In early April, the New South Wales Supreme Court heard the
matter of Seven Network (Operations) Ltd v Melanie Brown
NSWSC 372 involving a contractual dispute between former Spice
Girl Mel B (aka Scary Spice) and two of Australia's rival free
to air television networks.
The "exclusive television services" of Mel B were
subject to an agreement between the artist, her management company
(controlled by her husband) and the Seven Network. The agreement
included a clear restraint of trade clause which identified that
Mel B's television services in Australia would be exclusive to
the Seven Network. The agreement also provided the Seven Network
with the option to extend the agreement for a further twelve month
Complications arose when the management company identified that
there were issues in obtaining visas for Mel B's children
(primarily due to not being about to obtain paternal consent from
the childrens' fathers) and concerns about the amount of time
that Mel B would be required to spend in Australia in order to
fulfil her commitments under the agreement. While the Seven Network
were attempting to find a way to work around these issues,
including filming segments of the X Factor (a reality television
program) in Los Angeles, Mel B's management company was in
discussions with the Nine Network about Mel B taking up a role in a
show on their network. They entered an agreement to this effect on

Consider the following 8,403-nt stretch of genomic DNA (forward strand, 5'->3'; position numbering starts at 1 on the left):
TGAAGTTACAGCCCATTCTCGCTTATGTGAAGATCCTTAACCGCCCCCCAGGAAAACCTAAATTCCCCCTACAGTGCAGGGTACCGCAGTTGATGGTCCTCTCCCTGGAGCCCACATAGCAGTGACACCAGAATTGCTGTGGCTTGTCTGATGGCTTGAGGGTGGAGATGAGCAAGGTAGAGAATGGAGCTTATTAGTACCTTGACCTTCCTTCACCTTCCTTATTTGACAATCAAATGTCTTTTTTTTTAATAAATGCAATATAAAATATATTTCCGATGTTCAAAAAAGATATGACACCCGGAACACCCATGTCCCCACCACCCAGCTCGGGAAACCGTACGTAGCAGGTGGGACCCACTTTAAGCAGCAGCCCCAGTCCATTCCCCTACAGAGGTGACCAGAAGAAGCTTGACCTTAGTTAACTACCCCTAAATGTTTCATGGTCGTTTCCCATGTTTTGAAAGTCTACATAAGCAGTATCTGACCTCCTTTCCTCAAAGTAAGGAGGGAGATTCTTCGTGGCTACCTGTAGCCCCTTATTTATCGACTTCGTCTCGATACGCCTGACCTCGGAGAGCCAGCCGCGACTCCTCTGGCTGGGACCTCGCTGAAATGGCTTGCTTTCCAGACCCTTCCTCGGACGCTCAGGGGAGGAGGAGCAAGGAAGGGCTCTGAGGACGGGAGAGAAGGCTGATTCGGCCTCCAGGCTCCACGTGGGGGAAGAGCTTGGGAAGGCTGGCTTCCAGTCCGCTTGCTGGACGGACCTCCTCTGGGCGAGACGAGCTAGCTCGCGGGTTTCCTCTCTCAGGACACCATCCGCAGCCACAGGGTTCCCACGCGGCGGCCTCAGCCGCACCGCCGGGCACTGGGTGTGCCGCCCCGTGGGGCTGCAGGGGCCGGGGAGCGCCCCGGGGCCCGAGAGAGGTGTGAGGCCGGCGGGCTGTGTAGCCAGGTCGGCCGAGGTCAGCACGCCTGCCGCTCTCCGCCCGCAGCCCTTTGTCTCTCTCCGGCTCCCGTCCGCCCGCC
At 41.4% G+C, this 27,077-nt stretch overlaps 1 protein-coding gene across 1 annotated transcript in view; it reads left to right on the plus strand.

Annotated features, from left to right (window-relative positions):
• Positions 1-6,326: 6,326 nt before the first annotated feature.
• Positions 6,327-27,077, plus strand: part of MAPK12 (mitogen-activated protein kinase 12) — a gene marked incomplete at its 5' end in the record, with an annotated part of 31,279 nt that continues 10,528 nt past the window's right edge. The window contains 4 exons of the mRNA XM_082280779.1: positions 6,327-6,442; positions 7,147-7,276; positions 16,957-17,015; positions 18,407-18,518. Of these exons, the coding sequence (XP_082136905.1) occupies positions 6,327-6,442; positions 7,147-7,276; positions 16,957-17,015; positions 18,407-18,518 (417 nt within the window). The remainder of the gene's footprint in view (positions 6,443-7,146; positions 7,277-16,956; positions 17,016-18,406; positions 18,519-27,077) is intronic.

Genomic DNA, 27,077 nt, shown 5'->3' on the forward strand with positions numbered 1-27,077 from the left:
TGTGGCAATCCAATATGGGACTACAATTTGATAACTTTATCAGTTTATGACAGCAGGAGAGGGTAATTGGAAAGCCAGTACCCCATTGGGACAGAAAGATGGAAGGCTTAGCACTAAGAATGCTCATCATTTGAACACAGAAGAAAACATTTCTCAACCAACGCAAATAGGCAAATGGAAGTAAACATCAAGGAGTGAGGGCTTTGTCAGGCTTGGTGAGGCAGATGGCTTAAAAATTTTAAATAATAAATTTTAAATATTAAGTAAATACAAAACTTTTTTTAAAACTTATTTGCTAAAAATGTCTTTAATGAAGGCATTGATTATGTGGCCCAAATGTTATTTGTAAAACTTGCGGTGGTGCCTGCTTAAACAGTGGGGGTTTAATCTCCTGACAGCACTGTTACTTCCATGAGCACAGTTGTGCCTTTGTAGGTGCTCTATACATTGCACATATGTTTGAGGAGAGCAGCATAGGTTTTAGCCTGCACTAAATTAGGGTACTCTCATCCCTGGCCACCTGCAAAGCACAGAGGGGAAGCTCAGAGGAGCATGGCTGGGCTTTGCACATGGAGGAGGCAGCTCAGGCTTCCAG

14 March 2013.
The main issues at trial were whether the Seven Network had
exercised their option to extend the agreement (subject to some
amendments) and, if this was the case, whether the agreement had
subsequently been terminated. An argument that the restraint of
trade was void on public policy reasons was run at trial however
Justice Hammerschlag found this argument to be
His Honour's view on this argument was based on his
assessment that the restraint was merely a "negative promise
not to provide services to its [the Seven Network's]
competitor, which promise is part of a fair and freely negotiated
bargain made recently", that Mel B would not be prohibited
from working in Australia more generally, for example in radio or
providing product endorsements, and that the Seven Network would
still be required to pay the agreed fees.
The evidence presented at trial included a number of emails
between employees of the Seven Network and the management company
as well as witness testimony of conversations between the two
parties. Ultimately his Honour preferred the Seven Network's
evidence and found that they had exercised their option to extend
the agreement and that there was no evidence of an agreement to
terminate or an abandonment of the agreement. Final injunctive
relief was granted to the Seven Network.
The Nine Network had provided Mel B and her management company
with an indemnity against costs arising out of the claim brought by
the Seven Network and consequently will bear the expense of this
litigation. Interestingly, they have now contracted Mel B's
former band mate, Geri Halliwell (aka Ginger Spice) to fill the
role on their show.
It must at least be reassuring to the Nine Network to know that
Australian courts will hold Spice Girls to the bargains they
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The issue of recording telephone calls was recently considered in the Federal Court in Furnari v Ziegert  FCA 1080.
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